Arsenal boss Wenger: I did consider January signing

Arsenal boss Arsene Wenger admits he seriously considered making a signing in the winter market.

Despite seeing his options limited by both injuries to key men like Robin van Persie and the absence of trio Kolo Toure, Emmanuel Eboue and Alex Song at the African Nations Cup, Wenger elected not to strengthen the Arsenal squad this month.

Indeed, the departure of midfielder Lassana Diarra for Portsmouth was the main move, with youngsters Kieran Gibbs and Mark Randall allowed out on loan while highly-rated 15-year-old prospect Luke Freeman coming in from Gillingham.

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Wenger, though, revealed he was not short of offers from would-be sellers as his phone barely stopped ringing over the past four weeks.

The Arsenal manager said: "I did flash on one player who was available. I got lots of calls because the agents are always [calling], especially in the final four or five days, but nothing hit me.

"I never count how many calls I get, it depends on the days as well. You can get 10 to 20 to 30. When you are busy as well with one player, you can call the same agent 10 times in one day.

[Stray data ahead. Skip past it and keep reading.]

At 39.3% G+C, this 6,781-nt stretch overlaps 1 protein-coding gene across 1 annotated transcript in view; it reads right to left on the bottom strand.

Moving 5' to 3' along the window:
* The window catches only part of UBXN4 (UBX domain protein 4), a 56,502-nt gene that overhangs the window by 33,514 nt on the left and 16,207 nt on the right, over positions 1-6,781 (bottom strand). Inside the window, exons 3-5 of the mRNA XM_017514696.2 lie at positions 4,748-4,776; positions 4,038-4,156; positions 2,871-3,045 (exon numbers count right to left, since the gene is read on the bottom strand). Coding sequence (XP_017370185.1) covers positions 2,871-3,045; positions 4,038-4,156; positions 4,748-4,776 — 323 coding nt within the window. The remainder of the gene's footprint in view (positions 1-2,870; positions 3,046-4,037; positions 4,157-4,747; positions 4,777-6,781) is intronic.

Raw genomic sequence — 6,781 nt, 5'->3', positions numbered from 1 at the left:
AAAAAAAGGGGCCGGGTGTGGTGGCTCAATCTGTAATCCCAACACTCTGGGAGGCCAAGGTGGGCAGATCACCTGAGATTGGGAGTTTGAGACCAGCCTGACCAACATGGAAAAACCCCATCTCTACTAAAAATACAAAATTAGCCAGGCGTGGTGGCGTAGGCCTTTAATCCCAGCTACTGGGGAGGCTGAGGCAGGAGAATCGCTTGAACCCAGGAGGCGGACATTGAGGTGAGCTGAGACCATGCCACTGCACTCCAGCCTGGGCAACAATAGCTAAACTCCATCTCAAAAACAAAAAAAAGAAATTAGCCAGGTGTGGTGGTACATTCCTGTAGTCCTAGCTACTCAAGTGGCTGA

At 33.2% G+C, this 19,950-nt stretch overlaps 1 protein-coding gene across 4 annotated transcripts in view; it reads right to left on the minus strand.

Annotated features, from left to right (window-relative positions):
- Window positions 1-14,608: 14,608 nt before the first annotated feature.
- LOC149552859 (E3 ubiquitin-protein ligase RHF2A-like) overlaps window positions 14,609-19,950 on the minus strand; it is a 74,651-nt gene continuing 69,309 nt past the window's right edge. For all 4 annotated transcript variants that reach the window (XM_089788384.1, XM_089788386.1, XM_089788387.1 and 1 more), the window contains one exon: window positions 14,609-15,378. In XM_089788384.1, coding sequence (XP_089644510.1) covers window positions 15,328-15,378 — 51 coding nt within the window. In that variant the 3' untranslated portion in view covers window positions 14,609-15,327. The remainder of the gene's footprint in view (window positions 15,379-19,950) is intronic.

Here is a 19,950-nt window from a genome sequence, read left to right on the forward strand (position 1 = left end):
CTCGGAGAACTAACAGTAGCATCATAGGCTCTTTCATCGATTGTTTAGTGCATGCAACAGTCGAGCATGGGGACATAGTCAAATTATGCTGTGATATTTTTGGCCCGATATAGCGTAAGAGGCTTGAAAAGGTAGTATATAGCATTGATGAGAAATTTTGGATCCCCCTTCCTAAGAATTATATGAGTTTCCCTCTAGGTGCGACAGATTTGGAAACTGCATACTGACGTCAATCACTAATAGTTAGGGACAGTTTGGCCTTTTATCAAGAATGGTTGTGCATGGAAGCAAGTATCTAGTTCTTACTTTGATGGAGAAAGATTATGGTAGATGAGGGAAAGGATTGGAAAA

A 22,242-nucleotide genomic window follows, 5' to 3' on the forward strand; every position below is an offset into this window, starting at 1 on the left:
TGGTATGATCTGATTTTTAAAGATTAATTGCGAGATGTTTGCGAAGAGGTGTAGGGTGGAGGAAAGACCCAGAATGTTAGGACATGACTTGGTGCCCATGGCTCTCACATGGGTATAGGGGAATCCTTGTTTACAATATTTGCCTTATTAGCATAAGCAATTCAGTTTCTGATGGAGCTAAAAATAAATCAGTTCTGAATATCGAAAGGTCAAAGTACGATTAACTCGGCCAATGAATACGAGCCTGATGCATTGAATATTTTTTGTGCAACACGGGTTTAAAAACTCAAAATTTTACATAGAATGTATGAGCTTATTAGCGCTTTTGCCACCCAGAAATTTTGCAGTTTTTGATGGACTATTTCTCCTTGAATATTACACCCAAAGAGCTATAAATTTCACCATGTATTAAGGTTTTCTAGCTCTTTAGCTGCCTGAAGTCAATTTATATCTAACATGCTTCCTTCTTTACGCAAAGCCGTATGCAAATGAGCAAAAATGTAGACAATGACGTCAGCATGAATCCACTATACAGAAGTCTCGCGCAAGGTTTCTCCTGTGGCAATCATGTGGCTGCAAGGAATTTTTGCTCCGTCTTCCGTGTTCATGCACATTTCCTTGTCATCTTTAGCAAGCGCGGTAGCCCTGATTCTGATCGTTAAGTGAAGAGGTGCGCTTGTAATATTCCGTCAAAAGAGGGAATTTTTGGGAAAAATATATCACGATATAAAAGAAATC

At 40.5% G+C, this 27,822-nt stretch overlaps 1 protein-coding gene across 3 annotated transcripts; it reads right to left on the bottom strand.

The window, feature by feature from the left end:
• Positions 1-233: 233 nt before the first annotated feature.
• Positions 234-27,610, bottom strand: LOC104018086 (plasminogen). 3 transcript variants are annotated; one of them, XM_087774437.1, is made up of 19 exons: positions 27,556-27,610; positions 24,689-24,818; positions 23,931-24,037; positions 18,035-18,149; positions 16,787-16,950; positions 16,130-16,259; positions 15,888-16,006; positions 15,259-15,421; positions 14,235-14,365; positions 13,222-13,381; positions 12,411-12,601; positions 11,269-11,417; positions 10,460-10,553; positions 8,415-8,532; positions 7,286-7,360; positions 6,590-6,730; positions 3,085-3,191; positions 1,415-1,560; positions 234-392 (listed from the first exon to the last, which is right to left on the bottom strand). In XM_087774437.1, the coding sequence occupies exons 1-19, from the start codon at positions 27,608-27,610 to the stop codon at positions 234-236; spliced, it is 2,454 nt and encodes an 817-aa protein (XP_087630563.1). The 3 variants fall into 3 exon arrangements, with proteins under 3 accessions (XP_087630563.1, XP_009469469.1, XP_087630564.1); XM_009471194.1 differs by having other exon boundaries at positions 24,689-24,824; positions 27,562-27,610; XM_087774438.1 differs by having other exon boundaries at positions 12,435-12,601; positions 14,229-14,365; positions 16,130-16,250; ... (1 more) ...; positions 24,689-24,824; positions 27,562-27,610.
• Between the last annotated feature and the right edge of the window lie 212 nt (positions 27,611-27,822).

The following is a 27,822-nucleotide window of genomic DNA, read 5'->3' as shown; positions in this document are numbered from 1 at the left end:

"In fairness as well, when the transfer market opens you think 'oh, a lot will happen' but at the end of the day, look at what happens - not a lot.

Wenger, who continues to work without a director of football, added: "I must say I have done less calls than ever this year, because I was really in a position where I knew I didn't want to buy, and I didn't really want to sell.

"The only problem we had was with Diarra and that was sorted out quite quickly."

The sale of Frenchman Diarra for a fee believed to be around £5.5million represented a healthy profit for Arsenal on a player who had only arrived from Chelsea during August.

Wenger knows the importance of prudence in the modern transfer market, which is often artificially inflated.

"I feel that your club being in a good financial situation is very important, for your stability, and you have a responsibility not to get the club bankrupt," he said.

"I would not like to come out here and say the club is absolutely on bare bones.

"[Being in credit] is down to the quality of work. I don't feel managers get enough credit for that."

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